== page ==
As the COVID-19 pandemic continues to rage on, an accompanying crisis is beginning to emerge: the effects of the pandemic on mental health. It’s an aspect of the pandemic that demands attention, both right now and over the long term. Even when we are able to control the outbreak, the consequences for mental health will shape the future for several years to come.
What kind of effect can this type of pandemic have on mental health?
The Effects of Stress
The truth is that mental health takes a serious hit in times of global crisis, and this pandemic is no exception. People become stressed for a number of reasons in a crisis like this. They worry that they or someone they love will contract the virus, or they’re concerned about their job and making ends meet during an economic downturn. Many people are feeling the stress and anxiety of social isolation from friends and family. Census Bureau data in late May showed that one-third of Americans were showing signs of clinical anxiety or depression—a huge, worrying percentage.
Healthcare experts caution that stress alone can be more dangerous than many realize; stress can suppress the immune system and can vaso-spasms in the vascular system, which can combine to cause other illness. For instance, both during and following the time of the Great Depression, many instances of heart disease were directly associated with unemployment and its associated stress.
Increased Incidences of Mental Health Disorders
Throughout history, nearly every crisis, whether it be war, natural disasters, or a public health crisis like this pandemic, can increase the rate of mental health disorders, like anxiety, depression, post-traumatic stress disorder, and substance abuse.
However, a pandemic is a bit different, and maybe even more insidious, as a recent article in The Atlantic explained. Most natural disasters affect a specific region—in a global pandemic, the whole world affected. There are no “safe zones.” People cannot easily meet together outside the disaster area to get help and find solace in each other’s company, as they might during a hurricane.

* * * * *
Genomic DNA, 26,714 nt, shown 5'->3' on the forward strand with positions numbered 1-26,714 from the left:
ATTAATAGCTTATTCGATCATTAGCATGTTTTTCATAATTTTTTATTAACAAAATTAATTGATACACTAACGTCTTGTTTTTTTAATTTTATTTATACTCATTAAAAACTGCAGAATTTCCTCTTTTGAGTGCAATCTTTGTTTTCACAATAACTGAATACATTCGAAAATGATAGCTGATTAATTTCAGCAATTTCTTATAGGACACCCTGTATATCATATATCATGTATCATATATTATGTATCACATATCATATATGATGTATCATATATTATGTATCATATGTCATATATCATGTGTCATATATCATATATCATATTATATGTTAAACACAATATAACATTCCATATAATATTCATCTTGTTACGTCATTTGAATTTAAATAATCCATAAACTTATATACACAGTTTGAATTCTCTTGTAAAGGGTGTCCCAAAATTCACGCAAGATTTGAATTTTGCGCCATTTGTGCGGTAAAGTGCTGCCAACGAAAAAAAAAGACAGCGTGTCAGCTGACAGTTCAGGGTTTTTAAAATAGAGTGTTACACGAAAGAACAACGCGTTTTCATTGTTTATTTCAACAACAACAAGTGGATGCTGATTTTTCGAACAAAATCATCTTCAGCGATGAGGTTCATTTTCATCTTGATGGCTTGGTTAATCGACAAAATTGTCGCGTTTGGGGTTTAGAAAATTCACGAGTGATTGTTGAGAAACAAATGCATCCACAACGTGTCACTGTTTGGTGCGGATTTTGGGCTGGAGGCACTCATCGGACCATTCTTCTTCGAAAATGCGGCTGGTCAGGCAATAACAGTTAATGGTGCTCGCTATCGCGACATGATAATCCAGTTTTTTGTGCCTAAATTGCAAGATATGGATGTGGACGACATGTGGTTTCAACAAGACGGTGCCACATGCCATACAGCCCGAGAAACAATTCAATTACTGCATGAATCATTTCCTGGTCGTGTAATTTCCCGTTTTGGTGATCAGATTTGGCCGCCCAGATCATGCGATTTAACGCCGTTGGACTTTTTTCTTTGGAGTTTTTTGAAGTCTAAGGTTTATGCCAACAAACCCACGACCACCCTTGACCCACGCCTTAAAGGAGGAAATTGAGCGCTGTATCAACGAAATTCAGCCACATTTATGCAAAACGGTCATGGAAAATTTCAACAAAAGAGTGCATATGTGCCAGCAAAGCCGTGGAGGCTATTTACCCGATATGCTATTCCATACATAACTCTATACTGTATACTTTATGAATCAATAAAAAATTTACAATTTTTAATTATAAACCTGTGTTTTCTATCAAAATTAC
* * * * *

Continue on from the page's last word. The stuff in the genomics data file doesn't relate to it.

Additionally, the threat during a pandemic is invisible. We can’t see or hear the coronavirus; it’s a silent invader. And unlike most other natural disasters, a pandemic drags on and on, and flares up in different areas. These elements combine to make COVID-19 a particularly significant threat to mental health. It’s difficult to stay hopeful and resilient when there’s an invisible threat out there, and even the experts can’t tell us when it will be “over.”
If you’re experiencing mental health issues during this pandemic, first of all, remember that you’re not alone, now more than ever. Text, call, or video chat with your friends and family—chances are, they’re also feeling strained. Keep in mind that telehealth options for therapy have become increasingly accessible. In addition, many therapists operate on a sliding scale for payment if your insurance does not cover it. Other general mental health tips including keeping to some sort of schedule, eating as healthily as possible, and getting regular exercise, all of which can improve your mood. Remember to stay connected with friends and loved ones, and always seek help if you feel like you’re in a crisis.